Friday 30 December 2011

A Scientifically Accurate List Of The Ten Best Films Of 2011

In a wildly original move, which I'm fairly sure nobody else has thought of, I've decided to present a list of ten films made in 2011 that were better than all the rest. If you see anyone else displaying similar lists please report them for copyright theft because I THOUGHT OF IT FIRST.

UPDATE: When I wrote this, Animal Kingdom was far and away my favourite film of the year. However, a second viewing of the virtually flawless The Artist in early January 2012 has forced a minor reshuffle of my top two: apologies if for some bizarre reason you actually care.

"You'd be surprised how quickly they adapt."
Love it or hate it (love it), you've got to admire The Incredible Suit's Cumbersomely Titled Tenth Favourite Film Of 2011 Rise Of The Planet Of The Apes, if only because it's a film about talking monkeys that isn't a Dreamworks animation. Its flaws are cavernous but to be so crowd-pleasingly entertaining despite them is remarkable enough; to be the best of the summer's FX-heavy blockbusters is nothing short of miraculous. Although to be fair I never saw The Smurfs. Review

"You don't know what it's like out there, you haven't a clue."
Tyrannosaur might have *'80s POP CULTURE REFERENCE ALERT* Barbara Woodhouse barking in her grave, but it's memorable for so much more than the canine cruelty on offer: a terrific directorial debut from Paddy Considine; a touching, terrifying script perfectly balancing furious rage and fingertip tenderness, and three astonishing central performances by some of Britain's most talented actors, including one from Olivia Colman that appears to come from nowhere and punch you firmly in the knackers. As devastating as that sounds, and much harder to recover from. Review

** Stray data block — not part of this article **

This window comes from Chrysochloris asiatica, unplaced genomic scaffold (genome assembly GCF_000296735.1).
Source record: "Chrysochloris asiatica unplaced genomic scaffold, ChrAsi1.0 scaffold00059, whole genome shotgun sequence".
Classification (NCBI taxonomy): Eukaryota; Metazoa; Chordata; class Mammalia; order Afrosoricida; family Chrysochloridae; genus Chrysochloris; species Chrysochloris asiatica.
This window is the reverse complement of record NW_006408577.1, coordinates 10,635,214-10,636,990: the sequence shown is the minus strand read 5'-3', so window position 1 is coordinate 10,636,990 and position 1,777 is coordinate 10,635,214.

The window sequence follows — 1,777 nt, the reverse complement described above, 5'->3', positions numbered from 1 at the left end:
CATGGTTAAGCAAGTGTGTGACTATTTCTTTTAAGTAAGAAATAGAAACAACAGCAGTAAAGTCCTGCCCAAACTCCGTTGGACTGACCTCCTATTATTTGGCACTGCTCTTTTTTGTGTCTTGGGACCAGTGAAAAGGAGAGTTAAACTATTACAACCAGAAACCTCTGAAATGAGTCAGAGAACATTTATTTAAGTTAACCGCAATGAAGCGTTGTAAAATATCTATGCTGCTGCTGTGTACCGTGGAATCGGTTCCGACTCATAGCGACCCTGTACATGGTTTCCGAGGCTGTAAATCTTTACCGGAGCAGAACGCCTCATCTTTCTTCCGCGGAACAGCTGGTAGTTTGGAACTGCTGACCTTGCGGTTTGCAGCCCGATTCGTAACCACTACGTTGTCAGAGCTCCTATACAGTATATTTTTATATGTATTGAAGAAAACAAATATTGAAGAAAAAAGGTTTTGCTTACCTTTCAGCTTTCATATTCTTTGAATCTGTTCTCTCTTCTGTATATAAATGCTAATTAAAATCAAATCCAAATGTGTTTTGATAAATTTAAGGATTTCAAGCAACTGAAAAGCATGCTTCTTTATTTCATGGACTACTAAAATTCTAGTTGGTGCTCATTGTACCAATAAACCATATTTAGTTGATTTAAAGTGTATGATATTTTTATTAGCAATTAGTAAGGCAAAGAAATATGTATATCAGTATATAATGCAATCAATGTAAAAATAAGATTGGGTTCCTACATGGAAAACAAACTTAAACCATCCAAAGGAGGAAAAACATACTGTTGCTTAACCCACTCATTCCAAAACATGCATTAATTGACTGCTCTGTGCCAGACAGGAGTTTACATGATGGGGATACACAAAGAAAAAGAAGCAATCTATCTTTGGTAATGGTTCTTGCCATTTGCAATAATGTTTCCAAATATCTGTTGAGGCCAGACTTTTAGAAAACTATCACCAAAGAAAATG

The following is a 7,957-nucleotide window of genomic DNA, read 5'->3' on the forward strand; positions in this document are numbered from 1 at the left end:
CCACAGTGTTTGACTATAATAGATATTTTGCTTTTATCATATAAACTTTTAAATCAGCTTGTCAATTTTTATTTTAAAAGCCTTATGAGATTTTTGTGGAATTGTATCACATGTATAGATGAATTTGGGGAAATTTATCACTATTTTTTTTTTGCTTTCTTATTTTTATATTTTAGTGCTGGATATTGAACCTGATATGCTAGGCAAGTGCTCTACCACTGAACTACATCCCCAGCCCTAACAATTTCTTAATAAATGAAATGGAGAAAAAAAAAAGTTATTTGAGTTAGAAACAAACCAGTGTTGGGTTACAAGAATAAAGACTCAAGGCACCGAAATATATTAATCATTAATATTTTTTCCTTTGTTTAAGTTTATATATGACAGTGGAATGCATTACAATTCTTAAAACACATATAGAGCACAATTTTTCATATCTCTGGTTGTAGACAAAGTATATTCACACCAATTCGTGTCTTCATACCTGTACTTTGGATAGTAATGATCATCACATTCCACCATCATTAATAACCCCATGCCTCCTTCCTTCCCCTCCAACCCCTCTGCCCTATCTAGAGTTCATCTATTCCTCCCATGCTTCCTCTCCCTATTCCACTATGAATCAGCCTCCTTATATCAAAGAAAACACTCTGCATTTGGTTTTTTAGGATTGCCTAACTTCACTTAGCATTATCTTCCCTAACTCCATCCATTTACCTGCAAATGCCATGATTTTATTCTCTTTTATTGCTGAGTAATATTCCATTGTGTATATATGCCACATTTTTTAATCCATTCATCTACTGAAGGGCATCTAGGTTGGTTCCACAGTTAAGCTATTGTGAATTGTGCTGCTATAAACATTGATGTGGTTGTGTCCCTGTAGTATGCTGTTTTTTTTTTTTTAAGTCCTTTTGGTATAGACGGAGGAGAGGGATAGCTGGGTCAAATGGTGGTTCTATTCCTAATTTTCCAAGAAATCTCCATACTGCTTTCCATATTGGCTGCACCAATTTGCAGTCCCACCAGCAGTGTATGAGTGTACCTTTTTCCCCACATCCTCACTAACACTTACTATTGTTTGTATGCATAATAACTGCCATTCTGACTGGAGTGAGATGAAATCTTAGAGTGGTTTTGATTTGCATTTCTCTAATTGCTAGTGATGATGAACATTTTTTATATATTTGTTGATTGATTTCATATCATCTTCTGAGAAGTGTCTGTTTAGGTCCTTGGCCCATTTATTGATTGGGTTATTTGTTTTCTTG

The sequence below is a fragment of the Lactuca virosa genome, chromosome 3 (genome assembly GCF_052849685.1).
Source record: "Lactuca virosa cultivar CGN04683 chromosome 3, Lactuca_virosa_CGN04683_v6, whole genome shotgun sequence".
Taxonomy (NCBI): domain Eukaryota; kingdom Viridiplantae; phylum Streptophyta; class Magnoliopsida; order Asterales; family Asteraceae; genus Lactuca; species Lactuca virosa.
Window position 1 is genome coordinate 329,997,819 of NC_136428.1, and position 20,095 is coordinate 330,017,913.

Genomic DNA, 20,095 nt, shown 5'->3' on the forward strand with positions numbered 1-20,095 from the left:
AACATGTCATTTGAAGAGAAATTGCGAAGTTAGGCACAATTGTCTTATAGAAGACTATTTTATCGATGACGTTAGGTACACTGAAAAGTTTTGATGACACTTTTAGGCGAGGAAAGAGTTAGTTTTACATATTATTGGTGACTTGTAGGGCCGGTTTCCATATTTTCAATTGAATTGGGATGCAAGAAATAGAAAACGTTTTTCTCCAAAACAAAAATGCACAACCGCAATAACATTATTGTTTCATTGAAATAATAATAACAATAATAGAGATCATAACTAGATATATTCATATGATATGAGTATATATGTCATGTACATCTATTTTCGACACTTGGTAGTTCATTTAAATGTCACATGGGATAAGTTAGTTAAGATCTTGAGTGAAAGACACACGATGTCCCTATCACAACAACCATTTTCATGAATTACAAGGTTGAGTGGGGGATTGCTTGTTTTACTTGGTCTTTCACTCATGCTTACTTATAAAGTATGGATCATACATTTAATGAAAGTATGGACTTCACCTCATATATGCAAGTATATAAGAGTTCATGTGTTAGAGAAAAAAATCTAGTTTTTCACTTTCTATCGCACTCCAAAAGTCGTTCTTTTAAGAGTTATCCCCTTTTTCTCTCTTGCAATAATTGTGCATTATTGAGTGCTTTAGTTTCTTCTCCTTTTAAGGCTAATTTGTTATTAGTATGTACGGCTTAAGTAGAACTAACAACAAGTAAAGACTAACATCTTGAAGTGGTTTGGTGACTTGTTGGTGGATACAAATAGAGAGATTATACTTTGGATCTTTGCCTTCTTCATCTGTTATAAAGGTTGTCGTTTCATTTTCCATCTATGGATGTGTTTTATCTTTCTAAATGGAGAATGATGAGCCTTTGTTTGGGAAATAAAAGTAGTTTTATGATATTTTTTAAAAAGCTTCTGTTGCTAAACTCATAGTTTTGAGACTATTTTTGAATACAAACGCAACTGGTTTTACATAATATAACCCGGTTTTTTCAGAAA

"There is no point. That's the point."
Ranking only slightly higher on the 2011 Devastatometer than Tyrannosaur, We Need To Talk About Kevin is also possibly the most effective method of contraception on the market. If you still want kids after seeing this then you should probably consider some kind of therapy. Tilda Swinton predictably knocks it out of the park, but the three youngsters who play Kevin (even improbably-named toddler Rock Duer) give the film its spine-chilling spine. Warning: unsuitable for ereuthrophobics. Review

"Actions have consequences, you know?"
Everybody expected the debut film of that funny bloke off of the radio to be good, but nobody thought it would be quite this good. Joe Cornish the comedian transformed - apparently overnight - into Joe Cornish the director with his brave, original take on the alien invasion genre, and gave the world a few young faces to remember at the same time. Satisfyingly old-school yet absolutely of its time, Attack The Block justifiably takes its place among the great British debuts of all time. Review

"How's your thirst for adventure, Captain?"
The Bergatron's thirst for adventure finally reappears after a lengthy spell of, uh, unthirstiness, and the result is The Adventures Of Tintin: The Secret Of The Unicorn, the world's first watchable performance-capture film. An unbridled joy for everyone except The Guardian and Robert Zemeckis, Tintin might just be the film Super 8 tried and failed to be: an homage to Spielberg's glory days that kids will still be talking about thirty years from now. Review

"I don't quite know what I am yet."
Submarine, Richard Ayoade's wildly original tale of two duffel coats, is the finest coming-of-age tale for years: his fat-free script, based on Joe Dunthorne's novel, is full of ridiculous but perfect zingers and gives every member of his flawless cast a fully-realised character to sink their teeth into. And sink they do, taking us under with them to a horrendous place we all remember being nowhere near this enjoyable. Review

"You gotta be careful that the person that
you fall in love with is worth it to you."